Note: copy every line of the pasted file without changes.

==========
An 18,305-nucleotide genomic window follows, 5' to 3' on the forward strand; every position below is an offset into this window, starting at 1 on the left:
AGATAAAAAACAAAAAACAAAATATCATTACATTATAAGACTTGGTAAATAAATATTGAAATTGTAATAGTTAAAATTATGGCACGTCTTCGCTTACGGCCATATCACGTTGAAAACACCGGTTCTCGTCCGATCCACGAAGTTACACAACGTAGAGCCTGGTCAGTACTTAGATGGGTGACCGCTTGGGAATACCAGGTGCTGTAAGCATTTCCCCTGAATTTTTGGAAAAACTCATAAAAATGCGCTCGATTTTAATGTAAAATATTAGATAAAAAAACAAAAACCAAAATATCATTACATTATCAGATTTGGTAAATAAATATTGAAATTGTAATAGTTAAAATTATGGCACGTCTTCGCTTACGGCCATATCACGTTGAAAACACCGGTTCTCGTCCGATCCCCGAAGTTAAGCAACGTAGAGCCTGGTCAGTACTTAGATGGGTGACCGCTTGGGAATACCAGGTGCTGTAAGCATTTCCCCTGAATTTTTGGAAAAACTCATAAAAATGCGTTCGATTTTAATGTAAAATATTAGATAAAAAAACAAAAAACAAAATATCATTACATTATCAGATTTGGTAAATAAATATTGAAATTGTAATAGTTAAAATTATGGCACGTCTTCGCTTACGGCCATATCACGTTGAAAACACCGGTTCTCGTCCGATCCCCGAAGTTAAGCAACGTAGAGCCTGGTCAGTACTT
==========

An 18,305-nucleotide genomic window follows, 5' to 3' on the forward strand; every position below is an offset into this window, starting at 1 on the left:
AGATAAAAAACAAAAAACAAAATATCATTACATTATAAGACTTGGTAAATAAATATTGAAATTGTAATAGTTAAAATTATGGCACGTCTTCGCTTACGGCCATATCACGTTGAAAACACCGGTTCTCGTCCGATCCACGAAGTTACACAACGTAGAGCCTGGTCAGTACTTAGATGGGTGACCGCTTGGGAATACCAGGTGCTGTAAGCATTTCCCCTGAATTTTTGGAAAAACTCATAAAAATGCGCTCGATTTTAATGTAAAATATTAGATAAAAAAACAAAAACCAAAATATCATTACATTATCAGATTTGGTAAATAAATATTGAAATTGTAATAGTTAAAATTATGGCACGTCTTCGCTTACGGCCATATCACGTTGAAAACACCGGTTCTCGTCCGATCCCCGAAGTTAAGCAACGTAGAGCCTGGTCAGTACTTAGATGGGTGACCGCTTGGGAATACCAGGTGCTGTAAGCATTTCCCCTGAATTTTTGGAAAAACTCATAAAAATGCGTTCGATTTTAATGTAAAATATTAGATAAAAAAACAAAAAACAAAATATCATTACATTATCAGATTTGGTAAATAAATATTGAAATTGTAATAGTTAAAATTATGGCACGTCTTCGCTTACGGCCATATCACGTTGAAAACACCGGTTCTCGTCCGATCCCCGAAGTTAAGCAACGTAGAGCCTGGTCAGTACTT